External Controls on Due Legislative Process. The President of the Republic and the Constitutional Court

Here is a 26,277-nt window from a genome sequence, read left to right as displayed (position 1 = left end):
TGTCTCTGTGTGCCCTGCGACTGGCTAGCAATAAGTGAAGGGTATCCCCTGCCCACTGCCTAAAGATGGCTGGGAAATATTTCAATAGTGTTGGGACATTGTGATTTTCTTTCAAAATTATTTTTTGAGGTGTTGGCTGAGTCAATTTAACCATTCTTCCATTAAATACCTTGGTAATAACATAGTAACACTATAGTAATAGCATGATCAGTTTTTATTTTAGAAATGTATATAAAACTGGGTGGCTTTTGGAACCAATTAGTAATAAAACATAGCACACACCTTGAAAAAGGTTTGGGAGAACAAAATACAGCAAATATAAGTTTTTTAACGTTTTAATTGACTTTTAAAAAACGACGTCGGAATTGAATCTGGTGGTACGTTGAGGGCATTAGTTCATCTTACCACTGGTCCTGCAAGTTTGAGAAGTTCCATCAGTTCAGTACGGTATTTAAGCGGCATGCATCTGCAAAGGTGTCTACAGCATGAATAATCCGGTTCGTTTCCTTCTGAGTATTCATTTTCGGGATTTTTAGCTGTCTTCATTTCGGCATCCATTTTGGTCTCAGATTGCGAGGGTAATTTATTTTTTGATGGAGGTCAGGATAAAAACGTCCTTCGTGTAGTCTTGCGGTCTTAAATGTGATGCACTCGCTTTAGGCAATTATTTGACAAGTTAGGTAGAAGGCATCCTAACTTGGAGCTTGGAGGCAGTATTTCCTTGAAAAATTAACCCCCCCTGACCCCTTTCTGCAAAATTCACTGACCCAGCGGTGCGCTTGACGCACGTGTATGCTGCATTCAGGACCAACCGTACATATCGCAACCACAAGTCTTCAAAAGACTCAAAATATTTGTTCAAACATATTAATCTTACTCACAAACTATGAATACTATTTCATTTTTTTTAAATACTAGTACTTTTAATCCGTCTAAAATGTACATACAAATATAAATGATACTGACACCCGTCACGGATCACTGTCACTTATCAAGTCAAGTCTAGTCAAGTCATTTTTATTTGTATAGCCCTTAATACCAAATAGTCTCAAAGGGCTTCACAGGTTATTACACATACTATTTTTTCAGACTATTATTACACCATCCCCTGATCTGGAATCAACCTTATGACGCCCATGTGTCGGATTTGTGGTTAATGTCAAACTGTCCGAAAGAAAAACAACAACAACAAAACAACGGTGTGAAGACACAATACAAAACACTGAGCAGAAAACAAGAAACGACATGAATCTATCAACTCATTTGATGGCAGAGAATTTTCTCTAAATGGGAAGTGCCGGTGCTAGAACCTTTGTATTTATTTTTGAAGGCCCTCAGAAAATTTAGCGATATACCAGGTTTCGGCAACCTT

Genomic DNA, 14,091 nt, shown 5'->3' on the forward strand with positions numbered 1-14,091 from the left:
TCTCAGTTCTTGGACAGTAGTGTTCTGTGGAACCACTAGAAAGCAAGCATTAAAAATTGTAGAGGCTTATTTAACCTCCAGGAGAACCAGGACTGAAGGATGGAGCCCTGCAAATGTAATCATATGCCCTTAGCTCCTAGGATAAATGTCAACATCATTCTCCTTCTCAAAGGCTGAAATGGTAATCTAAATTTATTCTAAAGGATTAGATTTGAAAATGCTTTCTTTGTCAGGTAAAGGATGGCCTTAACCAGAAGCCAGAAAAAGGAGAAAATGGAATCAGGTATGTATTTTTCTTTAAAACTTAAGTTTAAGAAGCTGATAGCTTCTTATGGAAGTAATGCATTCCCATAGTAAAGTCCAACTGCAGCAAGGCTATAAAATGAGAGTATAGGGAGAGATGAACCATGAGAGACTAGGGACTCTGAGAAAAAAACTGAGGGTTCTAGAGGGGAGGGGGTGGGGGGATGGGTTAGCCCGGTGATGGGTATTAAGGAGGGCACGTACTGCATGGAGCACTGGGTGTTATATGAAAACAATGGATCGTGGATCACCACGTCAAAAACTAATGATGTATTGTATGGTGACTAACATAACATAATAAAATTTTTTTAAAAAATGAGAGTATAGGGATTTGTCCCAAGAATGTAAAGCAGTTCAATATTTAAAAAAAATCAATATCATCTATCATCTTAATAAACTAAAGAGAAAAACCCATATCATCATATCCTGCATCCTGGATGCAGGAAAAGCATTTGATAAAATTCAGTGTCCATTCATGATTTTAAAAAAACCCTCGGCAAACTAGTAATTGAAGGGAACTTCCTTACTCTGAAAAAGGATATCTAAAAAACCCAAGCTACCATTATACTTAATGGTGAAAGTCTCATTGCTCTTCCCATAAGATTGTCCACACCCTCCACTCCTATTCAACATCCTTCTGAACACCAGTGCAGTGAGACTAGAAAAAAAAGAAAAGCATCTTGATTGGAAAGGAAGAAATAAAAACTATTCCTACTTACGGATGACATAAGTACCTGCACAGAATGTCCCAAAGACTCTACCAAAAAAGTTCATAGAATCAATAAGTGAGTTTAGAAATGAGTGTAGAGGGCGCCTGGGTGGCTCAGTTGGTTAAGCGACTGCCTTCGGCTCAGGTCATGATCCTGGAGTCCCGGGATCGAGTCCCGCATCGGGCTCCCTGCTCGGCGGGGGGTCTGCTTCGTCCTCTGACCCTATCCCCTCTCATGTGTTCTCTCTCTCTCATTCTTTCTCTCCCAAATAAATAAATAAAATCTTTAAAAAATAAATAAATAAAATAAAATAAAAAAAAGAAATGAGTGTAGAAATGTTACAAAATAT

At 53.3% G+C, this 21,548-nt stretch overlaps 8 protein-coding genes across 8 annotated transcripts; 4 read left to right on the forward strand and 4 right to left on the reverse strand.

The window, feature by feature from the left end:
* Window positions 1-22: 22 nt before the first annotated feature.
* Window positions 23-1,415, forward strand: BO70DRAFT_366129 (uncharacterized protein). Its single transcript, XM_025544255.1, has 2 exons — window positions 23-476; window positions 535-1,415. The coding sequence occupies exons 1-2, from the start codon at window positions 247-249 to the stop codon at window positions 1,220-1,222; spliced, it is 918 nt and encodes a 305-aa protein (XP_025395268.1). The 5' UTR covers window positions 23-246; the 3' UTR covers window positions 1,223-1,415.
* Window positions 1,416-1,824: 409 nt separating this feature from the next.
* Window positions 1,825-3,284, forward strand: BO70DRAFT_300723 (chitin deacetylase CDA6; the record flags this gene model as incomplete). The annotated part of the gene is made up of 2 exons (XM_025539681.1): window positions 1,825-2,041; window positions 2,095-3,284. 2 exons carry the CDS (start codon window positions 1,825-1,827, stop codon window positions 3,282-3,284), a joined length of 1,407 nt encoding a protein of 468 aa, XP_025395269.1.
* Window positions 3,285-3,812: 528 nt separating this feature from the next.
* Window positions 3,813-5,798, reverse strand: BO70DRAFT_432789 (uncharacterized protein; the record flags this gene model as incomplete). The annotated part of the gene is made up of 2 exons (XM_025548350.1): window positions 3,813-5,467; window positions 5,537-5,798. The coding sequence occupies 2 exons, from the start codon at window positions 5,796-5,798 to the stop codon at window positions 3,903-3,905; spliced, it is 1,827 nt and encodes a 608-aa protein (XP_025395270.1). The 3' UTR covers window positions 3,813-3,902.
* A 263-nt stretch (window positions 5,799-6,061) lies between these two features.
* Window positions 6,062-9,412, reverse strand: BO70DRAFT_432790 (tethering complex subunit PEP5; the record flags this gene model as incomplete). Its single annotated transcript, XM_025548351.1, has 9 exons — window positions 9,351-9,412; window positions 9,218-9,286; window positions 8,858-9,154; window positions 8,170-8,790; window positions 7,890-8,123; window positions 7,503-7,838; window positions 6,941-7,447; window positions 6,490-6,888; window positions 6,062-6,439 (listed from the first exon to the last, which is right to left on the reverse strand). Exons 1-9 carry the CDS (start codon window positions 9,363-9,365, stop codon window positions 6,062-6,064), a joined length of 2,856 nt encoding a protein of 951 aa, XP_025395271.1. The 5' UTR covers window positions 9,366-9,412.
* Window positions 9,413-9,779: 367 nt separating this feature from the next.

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The essay examines the performance of controls on due legislative process by the President of the Republic and by the Constitutional Court throughout republican history. The Author identifies reasons why these controls are not very incisive and underlines the importance of sanctioning the lack of compliance with the constitutional rules on legal sources. The Constitutional Court has too often hesitated when facing the possibility of an annulment of norms with a valuable content, thus making the formal defect appear as a minor defect. To reverse this trend, the Author argues for the use of the power to modulate the temporal effects of unconstitutionality, which would allow to sanction violations of constitutional rules on legislative process beyond the cases of undeniable lack of prerequisites of the act and of evident infringement of parliamentary prerogatives. Such a change would also give the President of the Republic more space in the exercise of his powers of interposition in legislative production, a change which would be in line with a constitutional case-law ready to «not-forgive» violations of the constitutional rules on legal sources. The hoped-for convergence between these controls could then constitute an effective tool in the fight against parliamentary practices that compromise the good course of the assembly work, such as violations of the contradictory rule, the dialogue principle, and even of the actual knowledge of the legislative text.